Sunday, July 27, 2014

Hooper in the Pantheon

There is the dream: "Hooper, a cinema of pacifism."  The moral cinema that no one notices.  Imagine the spiritual book cover, two uneven squares below the title on the plain white gloss cover: the box on the left the image of Eaten Alive's gator chomping down on the little terrier dog in that moment's one insert shot of teeth-on-fur.  The one on the right The Funhouse's Marco the Magician about to take a reprovable swig from his flask before launching into his history of Vlad the Impaler.

One the image of a coarse and imposed education.  The other an image of cruelty, crude and blunt, that somehow manages to soften in light of how, with Hooper, the parameters of genera hold no sway over, or are rightly corrected by, a cinema of some morals.  Hooper imbibes and then transcends what is always clear to him the purposes of a commercial art, a cinema not in a vacuum and one that he has taken to both promulgate - for its popular purposes - and then also rectify.  The rectifying is pronounced in his chosen genre.  The image of the crocodile and the dog thus becomes indelible.  Not as a prickly horror image, but as a populist moral one, part of a film that serves to teach unfairness and kindness in equal measure.  Eaten Alive, of the commercial 70s grindhouse, does that.  A corrective cinema: one no less patched into the ultimate purposes of the cultural act of storytelling than his more successful contemporaries - those most incantatory and powerful luminaries of culture (I'm looking at you, Spielberg) - but has so internalized the virtue of fightlessness, accepted the circumstances of defeat, and embraced work that teaches and welcomes its own consequences (which includes its own defeat, its own evaporation from consequence due to the lofty aims of teaching, of a cinema "Socratic," of the taking in the poisoned Hemlock of industry pacifism.  Who else creates films so beautiful, so educating, yet so sacrificially unremembered?  One so unequipped for a business yet who throws himself into the business anyway, for, yes, the dream factory does teach as much as it makes opaque?).

... Woe to the conquered one - vae victis - but what beauty they still, with struggle, may create...

This may be a good time to quickly and quite sketchily create a personal Sarrisian, American Cinema-esque filmmaker list of excessive categorizing, not comprehensive but a quick give-away of where I place certain filmmakers - perhaps to shed light on where I see them in relation to Hooper.

It's quite clear, anyway, that Hooper would fall in the "Far Side of Paradise" category of Sarris's The American Cinema auteur deconstruction (Sarris's categorizations, my eyes, that is), putting him auspiciously alongside other seeming metteurs en scène like Vincente Minnelli and Joseph Losey (and Frank Capra and Blake Edwards... hmm...).  But Sarris's formulations brook far too much on the hegemonic relationships of compatibility with studio structures and cultural superstructure (his pantheon must have conquered the workings of the studio system, must have "branded" themselves).  Is our new pantheon really supposed to be only those who've managed to have their personal visions survive the modern studio prerequisite of bigger and bigger budgets?  Sarris compensated with "fringe" and esoteric categories, but this is not the type of separation I am interested in here.  Here, you will see, everyone is a metteur en scène and what matters is what they do with it.  It is not the authorial degree but the type itself.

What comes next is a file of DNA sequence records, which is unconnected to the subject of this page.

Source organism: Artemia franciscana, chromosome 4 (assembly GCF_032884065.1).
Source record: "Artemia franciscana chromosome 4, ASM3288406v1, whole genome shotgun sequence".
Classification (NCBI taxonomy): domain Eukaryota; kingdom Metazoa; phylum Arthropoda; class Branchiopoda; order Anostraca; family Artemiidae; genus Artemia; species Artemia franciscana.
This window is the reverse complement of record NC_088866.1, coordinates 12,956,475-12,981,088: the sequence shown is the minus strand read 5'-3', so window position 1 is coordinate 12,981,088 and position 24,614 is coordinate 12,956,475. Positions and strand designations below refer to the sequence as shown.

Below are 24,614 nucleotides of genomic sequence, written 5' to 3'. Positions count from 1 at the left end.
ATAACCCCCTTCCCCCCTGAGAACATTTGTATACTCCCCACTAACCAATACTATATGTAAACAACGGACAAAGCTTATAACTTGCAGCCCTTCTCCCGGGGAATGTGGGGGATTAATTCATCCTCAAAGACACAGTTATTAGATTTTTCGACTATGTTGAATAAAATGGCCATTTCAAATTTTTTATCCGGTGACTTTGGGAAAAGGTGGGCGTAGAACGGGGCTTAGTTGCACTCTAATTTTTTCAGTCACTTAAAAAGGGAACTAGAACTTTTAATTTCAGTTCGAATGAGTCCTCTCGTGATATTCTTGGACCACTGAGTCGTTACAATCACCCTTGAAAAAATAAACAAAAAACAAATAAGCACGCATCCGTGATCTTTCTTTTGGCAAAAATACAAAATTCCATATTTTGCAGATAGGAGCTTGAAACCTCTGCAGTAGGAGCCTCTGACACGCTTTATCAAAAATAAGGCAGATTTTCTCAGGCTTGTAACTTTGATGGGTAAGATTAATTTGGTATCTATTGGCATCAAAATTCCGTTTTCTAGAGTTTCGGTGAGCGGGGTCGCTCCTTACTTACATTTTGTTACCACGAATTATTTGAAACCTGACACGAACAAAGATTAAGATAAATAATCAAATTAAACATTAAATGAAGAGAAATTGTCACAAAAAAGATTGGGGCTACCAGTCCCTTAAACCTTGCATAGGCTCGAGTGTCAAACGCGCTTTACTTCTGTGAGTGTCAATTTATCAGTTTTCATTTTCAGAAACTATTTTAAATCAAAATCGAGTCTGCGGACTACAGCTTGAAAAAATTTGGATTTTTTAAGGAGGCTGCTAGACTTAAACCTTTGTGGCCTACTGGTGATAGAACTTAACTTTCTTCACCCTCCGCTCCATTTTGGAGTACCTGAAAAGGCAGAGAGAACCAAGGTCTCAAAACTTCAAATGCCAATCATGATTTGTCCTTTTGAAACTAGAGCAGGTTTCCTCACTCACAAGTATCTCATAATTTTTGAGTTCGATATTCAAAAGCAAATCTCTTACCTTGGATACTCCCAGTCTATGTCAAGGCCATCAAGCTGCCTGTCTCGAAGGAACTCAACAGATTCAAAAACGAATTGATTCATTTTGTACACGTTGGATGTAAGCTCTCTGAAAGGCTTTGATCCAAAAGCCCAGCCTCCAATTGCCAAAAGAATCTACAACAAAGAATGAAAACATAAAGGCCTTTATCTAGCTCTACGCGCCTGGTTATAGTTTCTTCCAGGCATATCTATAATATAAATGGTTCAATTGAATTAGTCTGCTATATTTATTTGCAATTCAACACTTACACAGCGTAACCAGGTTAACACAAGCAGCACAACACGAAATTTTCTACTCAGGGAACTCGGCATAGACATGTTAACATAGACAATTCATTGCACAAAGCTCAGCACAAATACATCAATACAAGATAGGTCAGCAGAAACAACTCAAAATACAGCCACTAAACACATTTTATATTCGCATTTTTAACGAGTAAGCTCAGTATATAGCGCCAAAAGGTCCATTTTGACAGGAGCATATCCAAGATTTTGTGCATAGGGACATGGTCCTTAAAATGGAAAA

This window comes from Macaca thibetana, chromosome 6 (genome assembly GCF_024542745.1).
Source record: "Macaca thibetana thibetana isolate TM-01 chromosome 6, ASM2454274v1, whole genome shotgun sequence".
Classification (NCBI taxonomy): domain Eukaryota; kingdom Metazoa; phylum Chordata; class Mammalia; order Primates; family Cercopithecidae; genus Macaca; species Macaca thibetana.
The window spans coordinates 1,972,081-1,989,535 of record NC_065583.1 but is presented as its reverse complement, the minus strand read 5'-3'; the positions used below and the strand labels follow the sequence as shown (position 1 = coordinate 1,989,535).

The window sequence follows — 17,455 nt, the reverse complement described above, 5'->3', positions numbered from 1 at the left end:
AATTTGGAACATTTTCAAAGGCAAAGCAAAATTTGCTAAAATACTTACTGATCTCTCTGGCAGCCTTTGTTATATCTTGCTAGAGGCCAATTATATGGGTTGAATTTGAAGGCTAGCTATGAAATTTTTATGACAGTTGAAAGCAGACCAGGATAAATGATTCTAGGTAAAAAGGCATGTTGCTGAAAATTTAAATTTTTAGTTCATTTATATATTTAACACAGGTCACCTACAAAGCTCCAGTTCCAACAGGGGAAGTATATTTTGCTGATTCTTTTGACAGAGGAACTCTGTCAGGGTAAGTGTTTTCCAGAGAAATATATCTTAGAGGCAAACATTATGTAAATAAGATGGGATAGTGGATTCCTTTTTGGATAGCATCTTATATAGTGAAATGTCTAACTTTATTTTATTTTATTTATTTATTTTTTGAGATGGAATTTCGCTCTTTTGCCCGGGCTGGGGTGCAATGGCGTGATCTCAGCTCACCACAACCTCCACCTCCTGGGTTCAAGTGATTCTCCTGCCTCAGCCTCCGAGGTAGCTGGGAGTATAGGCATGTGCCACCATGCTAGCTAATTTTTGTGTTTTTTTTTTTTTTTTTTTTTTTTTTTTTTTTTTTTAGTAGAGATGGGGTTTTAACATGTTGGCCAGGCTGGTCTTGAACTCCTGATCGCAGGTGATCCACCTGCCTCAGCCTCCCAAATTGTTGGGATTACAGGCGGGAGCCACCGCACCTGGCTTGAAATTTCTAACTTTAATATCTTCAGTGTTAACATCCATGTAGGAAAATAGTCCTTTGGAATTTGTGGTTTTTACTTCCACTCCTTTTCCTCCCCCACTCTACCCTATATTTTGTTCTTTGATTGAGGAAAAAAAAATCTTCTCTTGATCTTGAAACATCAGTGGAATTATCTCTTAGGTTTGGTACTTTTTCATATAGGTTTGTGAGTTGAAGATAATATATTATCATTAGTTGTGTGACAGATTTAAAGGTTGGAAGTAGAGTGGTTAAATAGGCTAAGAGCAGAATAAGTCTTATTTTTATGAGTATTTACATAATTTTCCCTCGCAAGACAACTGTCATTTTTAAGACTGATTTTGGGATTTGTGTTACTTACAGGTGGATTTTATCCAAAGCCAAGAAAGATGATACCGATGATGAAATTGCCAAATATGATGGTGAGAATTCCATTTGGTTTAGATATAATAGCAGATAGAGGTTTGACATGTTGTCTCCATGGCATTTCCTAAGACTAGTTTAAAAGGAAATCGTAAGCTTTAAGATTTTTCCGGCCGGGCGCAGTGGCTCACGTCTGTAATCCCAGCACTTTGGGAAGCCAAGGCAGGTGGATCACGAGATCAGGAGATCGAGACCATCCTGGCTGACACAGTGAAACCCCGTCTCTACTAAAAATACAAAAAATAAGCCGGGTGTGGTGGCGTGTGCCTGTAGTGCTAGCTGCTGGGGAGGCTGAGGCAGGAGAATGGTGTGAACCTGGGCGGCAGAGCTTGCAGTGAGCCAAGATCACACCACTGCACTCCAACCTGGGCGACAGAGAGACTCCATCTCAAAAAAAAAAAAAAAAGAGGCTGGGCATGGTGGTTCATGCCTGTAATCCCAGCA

This list is perfunctory (by design) and is open to splay and gain categories in event of future realizations (if I am to revisit this at all).

[The Quintessential "Caméra-stylo"/The "Visionaries"] [These are directors that are quite adamant in creating "big" things quite specifically devised to their own personal interests, such that they announce a "view of the world" quite loudly and by virtue of their "style"]
Francis Ford Coppola
Martin Scorsese
Steven Spielberg

[The Oneirics]
Robert Altman (This seems arguable, but I'll subsist.)
Werner Herzog
David Lynch
Jacques Rivette (I can't say I am much of a fan of Rivette, though, whose shaggy-dogisms tend to leak from the narratives and into the repetitive form.)
Apichatpong Weerasethakul

[The Baroque Artist]
Jane Campion
Brian De Palma
Rainer Werner Fassbinder
John Frankenheimer
Alfred Hitchcock (Another curious placement.)
Joseph Losey
Ken Russell
James Whale

[The Theoreticians]
Dario Argento
Robert Bresson
John Carpenter
David Fincher
Jean-Luc Godard
Roman Polanski
Bela Tarr

[The Stylists]
Mario Bava
John Ford
Howard Hawks
Ernst Lubitsch
Most Classical Hollywood
Quentin Tarantino

[The Emotionalists/Spiritualists]
Ingmar Bergman
John Cassavetes
The Dardennes
Harmony Korine (For comparative purposes...)
Mike Leigh
Maurice Pialat
Andrei Tarkovsky
The Neo-realists

[The Scholastics]
Joe Dante
Terence Davies
Carl Dreyer
Federico Fellini
Michael Haneke
Abbas Kiarastomi
Stanley Kubrick
Jean-Marie Straub & Daniele Huillet
Lars Von Trier (Huckster scholastic?  You decide.)

Malick and Ozu I waffled between Spiritualist and Scholastic.

[The Humanist]
Charles Burnett
Tobe Hooper
Kiyoshi Kurosawa
Jean-Claude Rousseau
Agnes Varda

The Humanists are the odd cross-breeds between the Scholastics and the Stylists.  They teach, but are humane about it.*

* humane = "populist"... less pretentious...